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Home > Publications > PISM Spotlights > PISM Spotlight: BRICS Summit in China

PISM Spotlight: BRICS Summit in China

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06 September 2017
Marcin Przychodniak
no. 49/2017

The ninth annual BRICS summit, which took place in Xiamen, China, on 3–5 September, illustrated the growing differences within the group. The gathering of heads of state or government of Brazil, Russia, India, China, and South Africa displayed a more distinct attempt to exploit the forum for particular Chinese interests.  

What is the context of the BRICS China summit?

It was the group’s first meeting since the U.S. announced its withdrawal from the Trans-Pacific Partnership trade deal and the Paris agreement on climate change. In addition, BRICS members have become increasingly disappointed with the level of trade and investment cooperation within the group, originally one of its core priorities. The completion of major infrastructure projects through BRICS instruments—the New Development Bank (NDB) and Contingent Reserve Arrangement—has been delayed. However, an IMF forecast states there is the likelihood of some improvement in the economies of Brazil, Russia, and South Africa in 2017, which could influence the perception of BRICS as competition for the G7. The BRICS countries also try to coordinate their policies in the G20 in the context of IMF reform and in weakening global protectionist trends. 

What are the main outcomes of the summit?

BRICS as a group expressed its support for globalization processes and actions towards climate protection. It reported its members unanimously condemned North Korea’s sixth nuclear weapon test, which was carried out on the first day of the summit, and they appealed for a peaceful resolution of the conflict. The BRICS summit declaration also included a statement opposing the activities of terrorist groups operating from Pakistan, which has always been raised in past summits by India but blocked until now by China. During the summit, the group also agreed to stick to existing NBR investment projects in, e.g., South Africa and Brazil. Even though all BRICS members publicly declare a willingness to cooperate on various matters, the differences in their interests prevail and mostly dominate BRICS relations.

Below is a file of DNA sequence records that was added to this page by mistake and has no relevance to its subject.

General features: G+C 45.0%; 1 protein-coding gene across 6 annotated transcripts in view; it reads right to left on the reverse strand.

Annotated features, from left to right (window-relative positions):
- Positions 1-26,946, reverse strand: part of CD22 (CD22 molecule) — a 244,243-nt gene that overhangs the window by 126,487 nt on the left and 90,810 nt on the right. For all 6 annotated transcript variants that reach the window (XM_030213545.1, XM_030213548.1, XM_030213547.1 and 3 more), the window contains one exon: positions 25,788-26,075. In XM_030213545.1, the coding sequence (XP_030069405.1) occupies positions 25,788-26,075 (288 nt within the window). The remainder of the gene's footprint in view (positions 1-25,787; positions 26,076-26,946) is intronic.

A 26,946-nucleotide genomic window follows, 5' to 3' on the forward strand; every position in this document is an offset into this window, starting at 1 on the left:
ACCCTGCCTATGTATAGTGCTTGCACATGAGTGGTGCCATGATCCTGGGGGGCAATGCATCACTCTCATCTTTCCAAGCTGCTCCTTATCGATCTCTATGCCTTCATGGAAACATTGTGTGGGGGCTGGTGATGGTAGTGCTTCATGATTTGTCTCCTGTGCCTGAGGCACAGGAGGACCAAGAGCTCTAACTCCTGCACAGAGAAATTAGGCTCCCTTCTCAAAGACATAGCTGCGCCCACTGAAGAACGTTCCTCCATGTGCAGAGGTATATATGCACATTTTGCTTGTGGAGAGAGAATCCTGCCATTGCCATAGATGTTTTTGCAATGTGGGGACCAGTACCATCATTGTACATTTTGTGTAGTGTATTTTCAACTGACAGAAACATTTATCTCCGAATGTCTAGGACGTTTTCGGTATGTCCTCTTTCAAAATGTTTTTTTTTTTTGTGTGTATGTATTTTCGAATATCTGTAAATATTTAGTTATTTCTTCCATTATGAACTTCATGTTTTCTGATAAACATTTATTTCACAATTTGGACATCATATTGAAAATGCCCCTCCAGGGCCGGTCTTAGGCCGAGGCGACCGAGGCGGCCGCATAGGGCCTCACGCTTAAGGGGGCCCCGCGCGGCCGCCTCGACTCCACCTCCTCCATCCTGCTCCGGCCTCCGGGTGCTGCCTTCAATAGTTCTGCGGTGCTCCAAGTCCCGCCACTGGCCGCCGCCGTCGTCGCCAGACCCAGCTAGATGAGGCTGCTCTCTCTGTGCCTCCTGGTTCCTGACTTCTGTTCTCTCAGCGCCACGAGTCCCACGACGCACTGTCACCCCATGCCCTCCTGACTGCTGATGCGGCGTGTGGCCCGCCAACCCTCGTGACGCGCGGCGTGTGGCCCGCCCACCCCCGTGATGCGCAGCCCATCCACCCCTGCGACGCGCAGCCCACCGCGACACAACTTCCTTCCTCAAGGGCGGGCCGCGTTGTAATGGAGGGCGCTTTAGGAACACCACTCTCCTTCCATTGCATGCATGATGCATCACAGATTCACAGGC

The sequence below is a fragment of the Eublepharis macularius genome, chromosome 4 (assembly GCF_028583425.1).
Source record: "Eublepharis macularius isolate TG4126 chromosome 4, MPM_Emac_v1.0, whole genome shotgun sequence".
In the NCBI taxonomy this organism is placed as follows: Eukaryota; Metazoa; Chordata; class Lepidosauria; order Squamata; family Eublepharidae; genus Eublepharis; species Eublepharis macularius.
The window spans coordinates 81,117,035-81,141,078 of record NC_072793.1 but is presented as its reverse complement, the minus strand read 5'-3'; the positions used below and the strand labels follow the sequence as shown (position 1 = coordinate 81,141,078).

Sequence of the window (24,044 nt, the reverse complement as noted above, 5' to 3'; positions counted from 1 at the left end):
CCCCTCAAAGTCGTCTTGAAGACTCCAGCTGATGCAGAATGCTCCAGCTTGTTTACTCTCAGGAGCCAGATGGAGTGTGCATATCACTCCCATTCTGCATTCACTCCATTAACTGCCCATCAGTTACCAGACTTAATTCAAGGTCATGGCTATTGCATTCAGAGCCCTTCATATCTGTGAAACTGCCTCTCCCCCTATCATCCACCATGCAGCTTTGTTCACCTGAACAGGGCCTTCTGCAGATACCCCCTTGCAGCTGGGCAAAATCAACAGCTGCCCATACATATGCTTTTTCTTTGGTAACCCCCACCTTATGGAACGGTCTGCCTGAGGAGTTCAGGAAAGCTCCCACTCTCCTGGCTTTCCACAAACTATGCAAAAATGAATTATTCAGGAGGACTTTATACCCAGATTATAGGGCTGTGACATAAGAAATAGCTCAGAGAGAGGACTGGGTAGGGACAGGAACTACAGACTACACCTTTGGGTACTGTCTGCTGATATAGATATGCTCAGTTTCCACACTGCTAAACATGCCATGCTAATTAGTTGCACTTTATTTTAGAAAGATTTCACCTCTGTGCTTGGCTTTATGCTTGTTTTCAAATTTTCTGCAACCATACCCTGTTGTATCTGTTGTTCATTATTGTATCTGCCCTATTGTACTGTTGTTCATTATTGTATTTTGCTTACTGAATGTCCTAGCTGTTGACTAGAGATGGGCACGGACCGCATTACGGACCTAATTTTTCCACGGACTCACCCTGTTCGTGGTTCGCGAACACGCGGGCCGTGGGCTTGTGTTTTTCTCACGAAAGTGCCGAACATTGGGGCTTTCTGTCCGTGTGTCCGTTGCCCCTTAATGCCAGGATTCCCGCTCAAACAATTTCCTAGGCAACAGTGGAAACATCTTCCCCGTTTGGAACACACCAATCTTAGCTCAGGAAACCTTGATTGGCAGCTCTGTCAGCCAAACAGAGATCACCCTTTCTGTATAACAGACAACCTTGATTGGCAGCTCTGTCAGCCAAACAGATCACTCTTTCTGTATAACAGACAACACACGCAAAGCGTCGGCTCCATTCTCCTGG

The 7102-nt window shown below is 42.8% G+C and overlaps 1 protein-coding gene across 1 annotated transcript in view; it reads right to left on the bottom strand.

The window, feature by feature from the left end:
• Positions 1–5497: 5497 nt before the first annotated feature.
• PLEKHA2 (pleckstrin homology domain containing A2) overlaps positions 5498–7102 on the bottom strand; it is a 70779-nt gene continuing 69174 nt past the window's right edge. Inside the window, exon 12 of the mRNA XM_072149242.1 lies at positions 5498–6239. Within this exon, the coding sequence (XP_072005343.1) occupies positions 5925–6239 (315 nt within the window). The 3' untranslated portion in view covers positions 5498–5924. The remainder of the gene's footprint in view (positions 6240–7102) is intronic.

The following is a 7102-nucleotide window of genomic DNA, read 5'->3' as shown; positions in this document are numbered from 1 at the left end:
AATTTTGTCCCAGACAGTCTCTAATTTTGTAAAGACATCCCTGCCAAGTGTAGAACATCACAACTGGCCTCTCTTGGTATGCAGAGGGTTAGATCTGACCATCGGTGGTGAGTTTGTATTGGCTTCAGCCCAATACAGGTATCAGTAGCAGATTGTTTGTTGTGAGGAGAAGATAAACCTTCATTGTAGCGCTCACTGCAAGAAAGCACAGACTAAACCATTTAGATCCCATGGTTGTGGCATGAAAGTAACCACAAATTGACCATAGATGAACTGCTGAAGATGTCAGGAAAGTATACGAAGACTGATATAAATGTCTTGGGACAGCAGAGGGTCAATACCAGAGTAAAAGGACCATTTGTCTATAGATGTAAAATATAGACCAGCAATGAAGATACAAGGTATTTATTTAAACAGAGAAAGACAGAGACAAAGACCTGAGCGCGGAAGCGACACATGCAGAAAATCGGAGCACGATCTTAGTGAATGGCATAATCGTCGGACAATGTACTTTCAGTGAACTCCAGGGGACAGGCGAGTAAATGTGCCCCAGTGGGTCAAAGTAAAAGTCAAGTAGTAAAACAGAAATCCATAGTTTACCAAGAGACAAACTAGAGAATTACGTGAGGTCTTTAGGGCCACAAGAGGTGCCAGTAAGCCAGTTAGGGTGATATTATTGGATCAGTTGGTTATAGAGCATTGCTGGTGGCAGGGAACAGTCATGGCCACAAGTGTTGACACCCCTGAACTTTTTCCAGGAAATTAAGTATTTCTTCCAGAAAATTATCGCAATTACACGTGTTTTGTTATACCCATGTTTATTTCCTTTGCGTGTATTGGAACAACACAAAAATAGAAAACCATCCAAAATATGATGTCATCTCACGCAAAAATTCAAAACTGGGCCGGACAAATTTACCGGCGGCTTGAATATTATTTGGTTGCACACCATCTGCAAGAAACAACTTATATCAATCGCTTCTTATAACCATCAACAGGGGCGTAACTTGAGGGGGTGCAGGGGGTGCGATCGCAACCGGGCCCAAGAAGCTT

What is BRICS’ role in China’s foreign policy?

China uses BRICS as a tool to present itself as the leader of emerging economies, as seen by summit invitations to the leaders of Egypt, Mexico, Thailand, Tajikistan, and Indonesia. However, China’s highest priority is the success of its Belt and Road Initiative (BRI) and the Asian Infrastructure Investment Bank. In that context, its financial declarations of support for sectoral cooperation projects within BRICS ($80 million) and new NDB projects ($4 million) are quite small compared to announcements of funding made during the Belt and Road Forum in May (more than $120 billion). The North Korean nuclear test also undermined China’s credibility not only as a country thought capable of influencing Kim Jong Un but also as leader of the region.

Did the summit improve China-India relations?

The arrival of India’s prime minister at the summit in Xiamen was not certain until the last moment. The main reason was the worsening of a China-India border dispute in June. The crisis was quieted a few days before the summit after India withdrew its forces from the disputed territory and China ceased its aggressive rhetoric towards India. The declaration of cooperation made by Chinese leader Xi Jinping during his meeting with Indian Prime Minister Narendra Modi also had a conciliatory tone. Neither side is interested in escalation and instead seek deeper economic relations, including within BRICS. India was keenly interested in keeping two out of the seven projects financed by the NDB, and ongoing in the country.  

What did Russian President Vladimir Putin’s attendance at the summit mean for BRICS and China?

Besides the summit, Putin was also paying an official visit to China, his fourth this year. Russia uses BRICS to bolster its position in the international arena and gain investment capital through the BRICS instruments. Russia’s president also suggested intensifying the group’s actions to strengthen the yuan as a reserve currency at the expense of the U.S. dollar. In September 2016, the IMF included the Chinese currency in its “special drawing rights” basket, an international financial instrument, but market interest in the yuan remains low. Putin and Xi also discussed the need for synergy between the BRI and the Russia-led Eurasian Economic Union, as well as delays in the construction of the Moscow–Kazan high-speed railway. Russia wants an increase in funding for the project, but China has yet to agree. During the official visit, an agreement was signed between Russian state oil firm Rosneft and CEFC China Energy on the joint development of hydrocarbon projects in Siberia.



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